Friday, September 21, 2018

Discussion: Do you prefer Treasure Hunts or Heists?

With the talk this week being about the difference between Heists and Treasure Hunts, which do you prefer? Are you a fan of the clues, puzzles, and use of deep lore skills that star in Treasure Hunt stories, or do you prefer the games of Cat and Mouse where the roles change every little bit of a heist?

I personally prefer heists. Don't get me wrong, I enjoy a good treasure hunting story. I really enjoyed both National Treasure movies and Sahara. However, there is just something special, and extra, about doing a heist that really appeals to me. It might be the criminal taboo aspect. It might just be the opposition putting the stakes higher. You fail at a treasure hunt, you don't find the treasure. You fail at a heist? your arrested at best, and probably much worse.

What about you though? Do you have a preference?

Wednesday, September 19, 2018

Treasure Hunts vs. Heists

When it comes down to it, there are a lot of similarities between a treasure hunt and a heist. Both involve a big payoff at the end. Both involve death defying traps. Both involve puzzles, planning, and research. However, there are some big differences, and if you tell your players you're going to run a Treasure Hunt and you give them a heist, or vice versa, you can end up with a lot of disappointed people. Today I want to talk about that.

Monday, September 17, 2018

Elements of a Good Heist Story

Dragon Heist for D&D is out, and in several locations I've seen and heard people complain that the story is just not "heisty" enough. Beyond that, heists are a common thing a lot of groups want to pull off in their game, but they're tricky things. With that in mind, I want to go over some of the key elements of a good heist and how that can look in your game.

Friday, September 14, 2018

Discussion: How Do You Plan?

What does your session prep look like? How much time do you put in session to session? How much time goes into your game every day? What things do you need to have down and ready before you feel comfortable starting to run your game?

I tend to do big planning in bursts. I'll plot out an area, a plot line, or a few sessions of things I want to happen - or NPCs the PCs will meet - and then I go from there. Before a session I'll put in some indepth focus time for what I know is coming up, but most of my broad strokes planning is done well in advance of the actual session where things happen.

The broad strokes are also the big thing I need to have ready for a session or I feel out of sorts for it. I need to know where the major pieces are moving - or trying to move - and why. If I have that I can run the session, improv what I need to, and let the players take the reigns a little more. Without it, and I just kind of feel lost.

In regards to those broad strokes I more need to know the major NPCs and their plans. The environment around things I tend to not care too much about it. In general I'm not a very visual person and have a hard time imagining environment specifics. My games are better when I put the needed effort in for those visuals, but I don't need them to run the story.

What about you?

Monday, September 10, 2018

Remember: The Dice Can't Be Relied On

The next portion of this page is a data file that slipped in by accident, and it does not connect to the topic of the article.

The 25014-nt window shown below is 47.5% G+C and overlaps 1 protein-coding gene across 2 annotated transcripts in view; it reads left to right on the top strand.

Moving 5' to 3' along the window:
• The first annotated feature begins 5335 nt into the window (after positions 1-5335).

On Friday I almost wiped my entire low level D&D party because the high dexterity Wood Elf Paladin couldn't make a DC 10 Dexterity save to not fall off a suddenly vanishing floor. He failed the check, the following DC 12 strength save to grab hold of the ledge. The next person in line then failed a similar check to catch him, and before long it came down to the last member of the party - a halfling at that - managing to keep everyone alive by securing the last part of the 'human' chain with a rope.

On Sunday, our Star Wars game that a friend runs almost had a TPK happen because two characters who have built exclusively around one of two skills (mechanics and piloting) for 400+ XP couldn't make a check to save their lives (almost literally).

Beyond just being amusing anecdotes, both sessions serve as a solid reminder: the dice will betray you. And as a GM you need to be ready for that. Luckily, there are some safety tips involved.

Wednesday, September 5, 2018

The Value In Reading Multiple Systems

As gamers some groups tend to fall in love with one game and that is the game they play. There are groups out there that have been playing AD&D 2nd edition for near 30 years now. They don't want to play other games, and that's perfectly fine. In other groups, they tend to play the same game but the GM - or another player - has aspirations of trying other systems out. Today I want to talk about how even if your group wants to stay with the same game, those other systems can still be of use.

Monday, September 3, 2018

Getting Back In The Groove

And we're back. I apologize again for the last week. A death in the family had me flying trans-atlantic at a moment's notice, and it ate up the whole week and change that I had. But we're back now, and so we can continue forward.

The big challenge I find myself facing after said "drop everything and go" transatlantic flight is finding where I was in my games. I never realize just how much of my GMing and my world is maintained in my head until something happens and I lose it. This most recent trip did a good job of shaking all the fantasy out of my brain as the real world needed the space, but now that I'm back I find I need to get back into the swing of things. So let's talk about that.